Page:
When the Black Panthers first organized in Oakland in 1966—close to 50 years ago—their Ten Point Program called for an end to (white) police brutality in black neighborhoods. “ 7. We want an immediate end to police brutality and murder of Black people, other people of color and all oppressed people inside the United States.”
Fast forward to Ferguson and we see the same demand, louder to be sure, but still the same demand.
Nothing has changed in the last 59 years. How can we have a Black president, a Black Attorney General, a Black Supreme Court Justice but nothing is changed for the Black kids on the block?
How can we explain this to ourselves? What lessons can we draw for changing this disgraceful situation?
Many people give a two-word answer: “Racist Cops” thereby oversimplifying a complex situation. They make it impossible to make change because they are not willing to think carefully about why police rampages continue in Black communities.
“Racist Cops” is as biased a statement as what many whites say or think about young Black men being unwilling to work, being unwilling to take responsibility for their actions. The one statement, as much as the other accuses large numbers of people of negative attitudes. As long as each sides parades its prejudices, we cannot move forward.
It has struck me for a while that when policemen shoot at young Black men they appear to shoot to kill, not to disable, not to throw off their presumed attackers. Individual policemen do not make up the rules. Their shooting to kill must be approved by police chiefs, by the mayors and city councils to whom the police chief answers. The racism here is not limited to the police but to the people who run our cities and towns.
Some of these people, for instance city councilors, are elected. The permission for policemen to shoot to kill has not to my knowledge ever been an issue in city elections. How many citizens have quizzed their city-council candidates on that issue? Ordinary voters are involved, however peripherally, in making rules for police conduct. White liberals who say “Racist Cops” are evading their own complicity.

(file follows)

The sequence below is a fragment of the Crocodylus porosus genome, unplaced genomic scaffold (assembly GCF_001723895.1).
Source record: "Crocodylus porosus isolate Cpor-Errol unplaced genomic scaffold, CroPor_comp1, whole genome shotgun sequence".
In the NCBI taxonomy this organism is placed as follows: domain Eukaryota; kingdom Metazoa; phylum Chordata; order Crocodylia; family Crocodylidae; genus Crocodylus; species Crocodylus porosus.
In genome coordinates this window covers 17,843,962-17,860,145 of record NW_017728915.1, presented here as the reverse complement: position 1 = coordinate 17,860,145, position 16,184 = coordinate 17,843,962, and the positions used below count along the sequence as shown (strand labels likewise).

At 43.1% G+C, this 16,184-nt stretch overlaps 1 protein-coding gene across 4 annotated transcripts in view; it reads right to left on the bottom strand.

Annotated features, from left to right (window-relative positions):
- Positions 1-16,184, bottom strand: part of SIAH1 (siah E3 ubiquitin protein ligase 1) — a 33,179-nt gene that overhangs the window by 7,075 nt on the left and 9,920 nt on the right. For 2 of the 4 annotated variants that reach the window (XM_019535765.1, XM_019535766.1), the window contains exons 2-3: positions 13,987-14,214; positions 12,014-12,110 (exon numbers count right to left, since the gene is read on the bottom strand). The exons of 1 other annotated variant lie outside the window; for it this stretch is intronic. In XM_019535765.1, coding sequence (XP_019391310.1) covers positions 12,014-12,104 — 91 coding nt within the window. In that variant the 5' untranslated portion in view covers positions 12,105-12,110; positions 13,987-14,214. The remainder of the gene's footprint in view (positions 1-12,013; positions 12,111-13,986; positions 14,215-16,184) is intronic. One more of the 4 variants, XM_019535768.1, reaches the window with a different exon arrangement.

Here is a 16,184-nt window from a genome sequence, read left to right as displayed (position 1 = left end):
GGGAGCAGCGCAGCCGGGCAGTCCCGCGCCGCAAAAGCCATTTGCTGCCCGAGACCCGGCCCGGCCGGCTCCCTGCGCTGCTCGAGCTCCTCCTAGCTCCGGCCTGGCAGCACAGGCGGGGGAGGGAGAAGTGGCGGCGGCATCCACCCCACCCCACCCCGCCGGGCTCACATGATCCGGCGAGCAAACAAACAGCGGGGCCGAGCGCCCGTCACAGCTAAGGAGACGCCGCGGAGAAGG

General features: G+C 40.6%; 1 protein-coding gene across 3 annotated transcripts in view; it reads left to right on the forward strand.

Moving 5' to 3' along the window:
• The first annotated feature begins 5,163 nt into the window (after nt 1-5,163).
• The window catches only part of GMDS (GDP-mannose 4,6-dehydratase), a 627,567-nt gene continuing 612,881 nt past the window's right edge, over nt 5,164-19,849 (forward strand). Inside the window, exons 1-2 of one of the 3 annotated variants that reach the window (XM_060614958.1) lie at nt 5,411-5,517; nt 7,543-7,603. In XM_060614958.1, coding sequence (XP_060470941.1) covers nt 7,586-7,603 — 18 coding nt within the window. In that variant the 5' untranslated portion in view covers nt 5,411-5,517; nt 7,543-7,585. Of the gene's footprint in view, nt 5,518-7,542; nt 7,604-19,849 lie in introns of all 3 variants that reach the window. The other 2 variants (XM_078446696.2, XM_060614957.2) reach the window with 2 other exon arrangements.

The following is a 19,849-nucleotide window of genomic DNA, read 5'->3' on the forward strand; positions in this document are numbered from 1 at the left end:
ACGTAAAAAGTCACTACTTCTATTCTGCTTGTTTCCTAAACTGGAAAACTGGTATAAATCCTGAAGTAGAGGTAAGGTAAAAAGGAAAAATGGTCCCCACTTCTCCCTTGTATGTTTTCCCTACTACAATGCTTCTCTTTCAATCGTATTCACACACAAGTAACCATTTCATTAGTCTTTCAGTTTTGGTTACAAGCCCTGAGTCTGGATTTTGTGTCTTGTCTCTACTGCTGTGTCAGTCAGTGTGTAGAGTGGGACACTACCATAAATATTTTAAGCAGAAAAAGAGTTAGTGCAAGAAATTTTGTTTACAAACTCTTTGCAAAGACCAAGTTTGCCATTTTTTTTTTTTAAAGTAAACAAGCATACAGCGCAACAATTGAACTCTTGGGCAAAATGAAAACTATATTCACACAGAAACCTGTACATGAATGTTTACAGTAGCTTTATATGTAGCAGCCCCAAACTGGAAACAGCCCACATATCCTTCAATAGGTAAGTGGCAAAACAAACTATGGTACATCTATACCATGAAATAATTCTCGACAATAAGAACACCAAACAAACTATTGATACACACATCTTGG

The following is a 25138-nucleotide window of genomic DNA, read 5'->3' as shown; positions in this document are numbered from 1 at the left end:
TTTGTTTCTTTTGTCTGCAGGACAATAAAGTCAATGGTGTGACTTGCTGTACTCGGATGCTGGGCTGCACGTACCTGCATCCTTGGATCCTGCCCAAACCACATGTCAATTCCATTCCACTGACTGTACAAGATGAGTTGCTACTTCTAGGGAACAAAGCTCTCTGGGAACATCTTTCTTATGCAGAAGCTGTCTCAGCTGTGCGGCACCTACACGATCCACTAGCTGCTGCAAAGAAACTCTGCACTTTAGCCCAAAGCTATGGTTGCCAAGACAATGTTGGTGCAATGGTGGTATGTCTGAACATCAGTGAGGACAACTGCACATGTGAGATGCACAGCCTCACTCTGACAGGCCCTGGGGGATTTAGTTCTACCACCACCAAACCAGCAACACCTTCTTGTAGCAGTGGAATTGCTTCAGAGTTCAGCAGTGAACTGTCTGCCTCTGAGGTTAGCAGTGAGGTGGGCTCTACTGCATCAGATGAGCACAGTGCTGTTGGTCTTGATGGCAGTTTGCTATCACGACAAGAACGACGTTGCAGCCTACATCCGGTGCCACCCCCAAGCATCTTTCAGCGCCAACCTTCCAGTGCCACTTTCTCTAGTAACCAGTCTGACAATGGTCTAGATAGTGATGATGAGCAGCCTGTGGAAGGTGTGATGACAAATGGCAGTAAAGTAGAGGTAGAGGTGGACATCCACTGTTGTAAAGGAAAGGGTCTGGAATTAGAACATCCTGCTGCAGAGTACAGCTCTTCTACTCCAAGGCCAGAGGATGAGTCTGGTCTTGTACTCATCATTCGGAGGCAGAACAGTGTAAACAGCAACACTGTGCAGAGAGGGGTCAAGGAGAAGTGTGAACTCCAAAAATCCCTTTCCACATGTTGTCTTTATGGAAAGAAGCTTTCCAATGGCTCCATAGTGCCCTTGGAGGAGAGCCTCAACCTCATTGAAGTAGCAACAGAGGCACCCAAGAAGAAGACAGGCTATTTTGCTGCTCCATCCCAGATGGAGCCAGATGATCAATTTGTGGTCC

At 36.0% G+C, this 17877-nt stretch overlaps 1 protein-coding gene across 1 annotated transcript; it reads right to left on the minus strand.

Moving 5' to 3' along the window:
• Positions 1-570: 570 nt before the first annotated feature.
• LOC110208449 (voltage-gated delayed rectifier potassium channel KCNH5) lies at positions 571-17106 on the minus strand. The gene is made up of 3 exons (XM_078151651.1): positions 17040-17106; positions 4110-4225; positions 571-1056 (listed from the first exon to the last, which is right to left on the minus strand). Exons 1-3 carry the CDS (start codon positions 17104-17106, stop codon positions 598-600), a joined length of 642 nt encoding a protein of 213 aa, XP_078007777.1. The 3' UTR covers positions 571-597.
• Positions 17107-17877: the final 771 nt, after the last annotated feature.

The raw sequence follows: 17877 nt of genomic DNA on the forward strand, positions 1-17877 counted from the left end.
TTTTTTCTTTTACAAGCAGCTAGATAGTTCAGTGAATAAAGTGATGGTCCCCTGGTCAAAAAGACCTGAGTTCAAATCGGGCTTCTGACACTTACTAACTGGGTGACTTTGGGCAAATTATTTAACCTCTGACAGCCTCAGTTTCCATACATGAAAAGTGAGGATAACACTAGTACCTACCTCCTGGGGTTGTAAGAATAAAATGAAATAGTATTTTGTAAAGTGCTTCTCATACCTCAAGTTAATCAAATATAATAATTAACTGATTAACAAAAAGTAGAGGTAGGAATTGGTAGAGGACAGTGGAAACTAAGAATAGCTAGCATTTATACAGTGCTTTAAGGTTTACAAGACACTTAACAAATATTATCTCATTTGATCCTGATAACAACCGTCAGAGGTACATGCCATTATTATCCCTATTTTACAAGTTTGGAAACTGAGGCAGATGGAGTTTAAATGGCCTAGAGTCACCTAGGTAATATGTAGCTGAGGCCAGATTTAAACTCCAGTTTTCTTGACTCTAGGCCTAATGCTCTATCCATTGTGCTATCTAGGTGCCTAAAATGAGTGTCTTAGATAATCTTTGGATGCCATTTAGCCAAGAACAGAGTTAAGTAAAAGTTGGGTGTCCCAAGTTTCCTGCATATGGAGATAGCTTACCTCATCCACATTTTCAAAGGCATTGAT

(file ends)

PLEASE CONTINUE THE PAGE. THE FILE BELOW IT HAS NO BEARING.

Michelle Alexander has been writing and speaking eloquently about the mass incarceration of young Black men. Studies show that among young men, Whites are as often involved in trading and/or using marijuana than Blacks. But Blacks are six times as likely to be incarcerated as whites.
Here is where the “racist cops” explanation is seriously incomplete. Policemen make the arrest. But it is the prosecutor who asks for a long prison sentence, preferably for a felony conviction. A judge instead of chastising the prosecutorial staff, cooperates and sends the young man away for five years.
Prisons are often private enterprises whose profits go up with every additional prisoner. Prison corporations are known to lobby legislature for increasing mandatory sentences, and legislatures cooperate. The main motivations are familiar capitalist desires to increase profits; racism is not the main issue.
Prisoners come under the care of parole officers at the end of their terms.